6/26/20: Hey, That’s Whats-His-Name

By Fred Muenz

Anyone claiming to love old movies or TV will immediately recognize the scowling, hatchet-faced sourpuss, Charles Lane. Born in San Francisco in January, 1905, Charles Gerstle Levison’s father, Jacob, was an insurance executive who was instrumental in rebuilding the city after the devastating earthquake of 1906. One of the last survivors of that earthquake, Charles Lane was recognized before his death in July, 2007, at age 102, as America’s oldest professional actor, in a career which spanned nearly 80 years and included appearances in over 250 films and hundreds of TV shows. A founder of The Screen Actors Guild, Lane started his working career as an insurance salesman who dabbled in local amateur theater productions. In 1929, his friend, actor/director Irving Pichel prodded him to join the Pasadena Playhouse and go into acting full-time. He performed in scores of plays with the Playhouse before making his film debut in 1931. He was soon cast by the studio in so many films (in 1933 alone, he appeared in 23 films), that his days often included running from one soundstage to another for scenes in multiple films. He told the story that on one of his rare days off, he took his wife to see a movie only to find himself on the screen, having completely forgotten that he had a role in the film. A favorite of Frank Capra, Charles Lane appeared in such classic films as: YOU CAN’T TAKE IT WITH YOU (1938), MR. SMITH GOES TO WASHINGTON (1939) and IT’S A WONDERFUL LIFE (1946). Although he always regretted being type-cast, he remained busy throughout his career. Between 1940 and 1942, he appeared in 67 films. In the 1950’s, his long friendship with Lucille Ball helped him transition into a television favorite, still playing the miserable killjoy which was the opposite of the kind gentleman he was in real life. 

Joseph Patrick Carrol Naish aka J. Carrol Naish was born in New York in January, 1896. His father, Patrick, was nephew of the Lord Chancellor of Ireland, and emigrated to the United States from county Limerick in 1890. At age 14, he left school to become a song plugger, after which he joined a children’s vaudeville act. At 16, he enlisted in the U.S. Navy, but was discharged when his true age was discovered. He then enlisted in the Army and served with the Signal Corp. in France. After his discharge he joined the Merchant Marine and spent years sailing the world while learning at least eight languages and many dialects. He then spent a short time in Paris singing and dancing with a musical comedy troupe, and in New York with a Yiddish theater company. Finally, in 1926, he signed on to a berth with a tramp steamer bound for China, but was stranded in California when the ship’s engine broke down. Spotted by a Fox Studio talent scout, he was signed to play bit parts in silent films while performing with local theater companies. With the coming of sound, his gift for foreign accents and dialects, as well as his appearance, put him much in demand, although usually as a villain. Interestingly, although of Irish descent, he never played an Irishman. His two Academy Award nominations came as an Italian POW in SAHARA (1943), and as the Mexican father of a war hero in A MEDAL FOR BENNY (1954). One of his greatest successes came on the radio in 1948, when he began playing Italian immigrant, Luigi Basco, in Life With Luigi. He later reprised the role on television. After a life filled with adventure, J. Carrol Naish died in January, 1973, at age 77.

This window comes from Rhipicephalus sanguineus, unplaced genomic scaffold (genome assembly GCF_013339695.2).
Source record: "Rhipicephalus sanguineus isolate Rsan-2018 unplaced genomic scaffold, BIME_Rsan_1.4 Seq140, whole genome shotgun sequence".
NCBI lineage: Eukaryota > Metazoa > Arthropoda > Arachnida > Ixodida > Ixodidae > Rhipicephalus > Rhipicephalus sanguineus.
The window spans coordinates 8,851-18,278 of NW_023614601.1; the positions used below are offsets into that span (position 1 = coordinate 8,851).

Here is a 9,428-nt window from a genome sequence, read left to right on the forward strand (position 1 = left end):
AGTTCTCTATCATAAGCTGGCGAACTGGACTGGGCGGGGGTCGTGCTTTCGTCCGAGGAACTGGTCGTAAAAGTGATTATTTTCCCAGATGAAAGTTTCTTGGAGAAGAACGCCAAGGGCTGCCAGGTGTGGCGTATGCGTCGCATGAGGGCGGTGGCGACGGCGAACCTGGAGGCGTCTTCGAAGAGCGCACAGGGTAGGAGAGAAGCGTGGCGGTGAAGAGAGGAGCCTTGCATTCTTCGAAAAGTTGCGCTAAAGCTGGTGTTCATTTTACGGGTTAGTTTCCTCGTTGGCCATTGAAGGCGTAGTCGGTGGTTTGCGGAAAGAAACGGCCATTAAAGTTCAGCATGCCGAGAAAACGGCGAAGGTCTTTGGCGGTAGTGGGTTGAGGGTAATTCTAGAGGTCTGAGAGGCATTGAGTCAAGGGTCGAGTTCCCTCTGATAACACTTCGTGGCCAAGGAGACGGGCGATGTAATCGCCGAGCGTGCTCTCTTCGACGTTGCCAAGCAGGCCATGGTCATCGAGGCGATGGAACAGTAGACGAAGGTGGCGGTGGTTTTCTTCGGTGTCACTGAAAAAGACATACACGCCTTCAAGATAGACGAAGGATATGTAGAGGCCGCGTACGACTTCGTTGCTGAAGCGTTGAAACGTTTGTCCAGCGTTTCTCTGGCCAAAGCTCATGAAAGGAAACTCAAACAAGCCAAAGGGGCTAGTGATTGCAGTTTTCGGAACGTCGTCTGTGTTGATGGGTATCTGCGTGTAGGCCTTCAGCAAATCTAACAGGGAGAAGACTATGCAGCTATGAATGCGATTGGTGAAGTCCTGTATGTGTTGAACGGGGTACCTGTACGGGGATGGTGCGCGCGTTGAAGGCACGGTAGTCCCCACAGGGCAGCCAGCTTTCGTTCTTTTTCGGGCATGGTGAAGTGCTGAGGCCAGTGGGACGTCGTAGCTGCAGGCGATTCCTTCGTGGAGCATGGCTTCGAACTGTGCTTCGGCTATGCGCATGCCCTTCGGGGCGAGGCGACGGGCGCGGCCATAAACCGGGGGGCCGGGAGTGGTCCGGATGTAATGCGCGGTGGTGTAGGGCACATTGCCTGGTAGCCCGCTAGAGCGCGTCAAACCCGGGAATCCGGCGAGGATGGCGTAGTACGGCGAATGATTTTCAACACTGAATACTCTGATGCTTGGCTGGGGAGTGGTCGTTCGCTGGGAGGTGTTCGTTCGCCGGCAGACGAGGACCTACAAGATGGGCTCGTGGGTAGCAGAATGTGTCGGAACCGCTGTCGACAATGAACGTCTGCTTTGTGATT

Best remembered as Pancho, television sidekick of the Cisco Kid, a role which he began playing  at age 70, Leopoldo Antonio Carrillo, aka Leo Carrillo was born in Los Angeles in August, 1880. A proud Californian, he was of Castilian Spanish descent, and could trace his ancestry in Spain back to the year 1260. His great-great grandfather was part of the Spanish expedition which colonized Las Californias in 1769. His great grandfather was Governor of Alta California (1837-1838), his great uncle was three-time mayor of Los Angeles, his father was police chief and later mayor of Santa Monica and his family owned Coronado Island for many years. A University graduate with a degree in Engineering, his first job out of college was as a political cartoonist with a San Francisco newspaper. His skills as a mimic prompted some of his friends to suggest that he try his hand at show business. His first vaudeville stage appearance was as replacement for an act which didn’t show up. Moving to New York, he found success on Broadway before returning to California and roles in 90 Hollywood films. A preservationist and conservationist, he served on the California Beach and Parks Commission for eighteen years and played a key role in the state’s acquisition of the Hearst Castle at San Simeon and the Los Angeles Arboretum. A state park and several roads and highways are named in his honor. Leo Carrillo died in September, 1961 at age 81.

ANOTHER SIVER SCREEN MEMORY NEXT WEEK.

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